Here’s Holley’s description of what the steel-making process looked like:
A million balls of melted iron tearing away from the liquid mass, surging from side to side and plunging down again, only to be blown out more hot and angry than before. Column upon column of air, squeezed solid like rods of glass by the power of 500 horses, piercing and shattering the iron at every point, chasing it up and down, robbing it of its treasures, only to be itself decomposed and hurled out into the night in a roaring blaze. As the combustion progresses the surging mass grows hotter, throwing its flashes of liquid slag. And the discharge from its mouth changes from sparks and streaks of red and yellow gas to thick full white dazzling flame. … The converter is then turned upon its side, the blast shut off, and the carburizer run in. Then for a moment the war of the elements rages again – the mass boils and flames with higher intensity and with a rapidity of chemical reaction, sometimes throwing it violently out of the converter’s mouth. Then all is quiet, and the product is steel, liquid, milky steel that pours out into the ladle from under its roof of slag, smooth, shiny, and almost transparent. – Holley, ca. 1870-1880 (quoted in Morison, Men, Machines and Modern Times)
Grasping that Bessemer’s process could have a tremendous impact on American industry, Holley persuaded his employer to purchase the American rights to the process and to license its use to other American manufacturers. His designs were the basis for eleven of the twelve Bessemer plants eventually built in the United States. In just thirteen years, annual production of Bessemer steel rose from 3,000 tons to well over a million. Most of it was used by the railroads, whose mileage nearly doubled in the six years after 1867, from 39,276 to over 70,000 miles.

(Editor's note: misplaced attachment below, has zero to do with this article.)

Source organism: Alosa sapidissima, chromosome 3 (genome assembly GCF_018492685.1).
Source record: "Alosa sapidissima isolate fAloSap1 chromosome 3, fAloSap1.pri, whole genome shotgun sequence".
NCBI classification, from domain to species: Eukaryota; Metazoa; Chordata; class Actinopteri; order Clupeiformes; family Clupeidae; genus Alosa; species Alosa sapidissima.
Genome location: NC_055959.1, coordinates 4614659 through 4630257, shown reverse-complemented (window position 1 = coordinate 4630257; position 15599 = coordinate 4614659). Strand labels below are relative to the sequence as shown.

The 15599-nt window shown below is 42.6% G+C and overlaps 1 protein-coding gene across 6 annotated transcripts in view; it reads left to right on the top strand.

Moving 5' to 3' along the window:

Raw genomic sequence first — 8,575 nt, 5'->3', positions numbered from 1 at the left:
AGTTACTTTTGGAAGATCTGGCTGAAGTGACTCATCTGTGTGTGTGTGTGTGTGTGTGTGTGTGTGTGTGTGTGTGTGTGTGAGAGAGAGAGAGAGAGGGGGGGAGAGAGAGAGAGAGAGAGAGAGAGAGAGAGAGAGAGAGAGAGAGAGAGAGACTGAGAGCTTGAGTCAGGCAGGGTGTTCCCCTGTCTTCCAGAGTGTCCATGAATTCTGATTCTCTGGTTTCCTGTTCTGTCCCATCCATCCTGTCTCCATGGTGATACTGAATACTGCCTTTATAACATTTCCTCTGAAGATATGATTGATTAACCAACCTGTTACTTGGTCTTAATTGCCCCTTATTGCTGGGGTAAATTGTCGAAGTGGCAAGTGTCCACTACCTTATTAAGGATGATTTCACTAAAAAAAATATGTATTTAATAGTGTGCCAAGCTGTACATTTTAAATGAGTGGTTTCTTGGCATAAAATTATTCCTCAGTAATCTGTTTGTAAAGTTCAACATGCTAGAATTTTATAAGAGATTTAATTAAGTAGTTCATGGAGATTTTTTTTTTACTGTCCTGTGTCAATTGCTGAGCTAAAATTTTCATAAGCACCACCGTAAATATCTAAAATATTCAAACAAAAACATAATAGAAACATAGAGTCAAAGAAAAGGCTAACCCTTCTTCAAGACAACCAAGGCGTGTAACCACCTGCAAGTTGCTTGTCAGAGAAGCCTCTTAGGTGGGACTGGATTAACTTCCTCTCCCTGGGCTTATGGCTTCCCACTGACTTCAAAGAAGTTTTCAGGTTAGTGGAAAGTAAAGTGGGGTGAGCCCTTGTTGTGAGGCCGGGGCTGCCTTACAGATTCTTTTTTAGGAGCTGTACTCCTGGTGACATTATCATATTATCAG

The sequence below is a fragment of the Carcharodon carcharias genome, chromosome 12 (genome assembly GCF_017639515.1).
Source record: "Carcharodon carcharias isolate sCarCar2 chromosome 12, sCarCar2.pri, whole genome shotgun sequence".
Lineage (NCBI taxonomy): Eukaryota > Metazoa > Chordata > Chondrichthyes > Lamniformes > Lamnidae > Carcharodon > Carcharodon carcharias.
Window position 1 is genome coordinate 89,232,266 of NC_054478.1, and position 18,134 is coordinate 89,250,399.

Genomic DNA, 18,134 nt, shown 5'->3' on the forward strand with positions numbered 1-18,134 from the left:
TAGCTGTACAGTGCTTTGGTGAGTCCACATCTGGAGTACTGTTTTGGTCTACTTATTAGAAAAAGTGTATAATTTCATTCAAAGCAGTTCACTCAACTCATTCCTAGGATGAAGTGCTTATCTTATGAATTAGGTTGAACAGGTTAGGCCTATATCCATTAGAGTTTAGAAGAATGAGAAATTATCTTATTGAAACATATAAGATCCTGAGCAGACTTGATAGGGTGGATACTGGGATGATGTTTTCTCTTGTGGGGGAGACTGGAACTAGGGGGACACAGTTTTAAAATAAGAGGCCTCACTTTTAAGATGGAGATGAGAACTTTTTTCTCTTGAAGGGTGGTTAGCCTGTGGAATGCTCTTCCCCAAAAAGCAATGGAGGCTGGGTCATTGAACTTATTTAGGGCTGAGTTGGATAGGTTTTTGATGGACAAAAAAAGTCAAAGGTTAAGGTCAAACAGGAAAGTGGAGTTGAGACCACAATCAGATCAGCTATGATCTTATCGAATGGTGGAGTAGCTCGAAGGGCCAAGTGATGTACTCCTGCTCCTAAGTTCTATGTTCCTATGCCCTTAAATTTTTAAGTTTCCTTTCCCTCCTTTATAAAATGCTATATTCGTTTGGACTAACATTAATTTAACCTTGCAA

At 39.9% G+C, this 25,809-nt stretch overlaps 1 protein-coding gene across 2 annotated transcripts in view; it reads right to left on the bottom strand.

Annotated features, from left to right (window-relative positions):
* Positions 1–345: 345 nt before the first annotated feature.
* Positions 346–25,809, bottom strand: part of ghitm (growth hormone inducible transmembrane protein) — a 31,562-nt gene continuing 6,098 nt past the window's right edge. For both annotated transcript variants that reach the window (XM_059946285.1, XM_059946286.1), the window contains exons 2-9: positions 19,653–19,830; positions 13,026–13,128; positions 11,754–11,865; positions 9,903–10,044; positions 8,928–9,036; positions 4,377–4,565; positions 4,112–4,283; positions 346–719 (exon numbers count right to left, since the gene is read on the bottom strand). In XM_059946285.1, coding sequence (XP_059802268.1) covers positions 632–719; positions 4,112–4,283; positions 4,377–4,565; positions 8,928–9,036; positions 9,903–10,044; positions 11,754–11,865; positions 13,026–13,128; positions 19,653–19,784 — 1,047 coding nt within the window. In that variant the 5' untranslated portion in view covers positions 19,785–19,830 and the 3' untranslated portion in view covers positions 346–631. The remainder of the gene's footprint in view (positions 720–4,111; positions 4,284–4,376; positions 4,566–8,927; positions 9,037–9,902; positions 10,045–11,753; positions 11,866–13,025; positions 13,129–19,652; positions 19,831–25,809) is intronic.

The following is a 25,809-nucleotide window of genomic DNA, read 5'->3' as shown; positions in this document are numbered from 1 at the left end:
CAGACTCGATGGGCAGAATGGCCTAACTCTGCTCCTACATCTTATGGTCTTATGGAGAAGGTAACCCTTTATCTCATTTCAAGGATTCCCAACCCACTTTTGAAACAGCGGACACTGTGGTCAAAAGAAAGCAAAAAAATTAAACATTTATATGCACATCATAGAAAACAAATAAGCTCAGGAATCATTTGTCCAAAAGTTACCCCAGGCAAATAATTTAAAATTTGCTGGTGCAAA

The last American Bessemer plant was phased out in the 1970s. A hundred years earlier, however, Holley had already recognized the advantages of the Siemens brothers’ open-hearth process of steel making. He convinced several clients of its value, but died in 1882, at age 50, before he could supervise construction of such plants.
Holley is a perfect example of the businessman acting as the link between the scientist’s theoretical discoveries and the material goods such discoveries make possible. Although neither a technological nor a financial genius, Holley made a respectable living by spreading a new technology. In so doing, he brought radical and beneficial innovations not only to steel-makers but to all American industry. The life of everyone who rode a train or used goods transported by rail – and that meant nearly all Americans – was immeasurably improved by Holley’s dedication to doing his best in his chosen field.
The base of the Holley monument is white marble, which has not held up well to New York City’s pollution. After repeated cleanings, the inscription is almost illegible. This transcription is from the NYC Park Department’s site.
BORN IN LAKEVILLE
CONN., JULY 20TH 1832
DIED IN BROOKLYN, N.Y.
JANUARY 29TH, 1882
IN HONOR OF
ALEXANDER LYMAN HOLLEY
FOREMOST AMONG THOSE
WHOSE GENIUS AND ENERGY
ESTABLISHED IN AMERICA
AND IMPROVED /THROUGHOUT THE WORLD
THE MANUFACTURE OF
THIS MEMORIAL IS ERECTED
OF TWO HEMISPHERES
- John Quincy Adams Ward (b. Urbana, Ohio, 1830, d. New York City, 1910) worked with Henry Kirke Brown on the Washington at Union Square, dedicated in 1856 (Outdoor Monuments Chapter 13). Far earlier than his contemporaries, Ward believed American sculptors should present American ideas and be trained in America: he never studied abroad. For fifty-odd years, he was known as the “Dean of American Sculpture.” Indian Hunter, 1869 (Central Park, near the Mall), established his reputation. Manhattan has Washington, Greeley, Holley, Conkling, Dodge and Shakespeare (Outdoor Monuments Chapters 6, 7, 11, 18, 24, 37), as well as the Seventh Regiment Memorial,1869 (Central Park, West Drive at 67th Street), and the Pilgrim, 1885 (Central Park, east end of the 72nd-Street Traverse). The original sculptures of the New York Stock Exchange pediment were Ward’s, but they’ve been replaced with copies. Brooklyn has Henry Ward Beecher, 1891 (Columbus Park).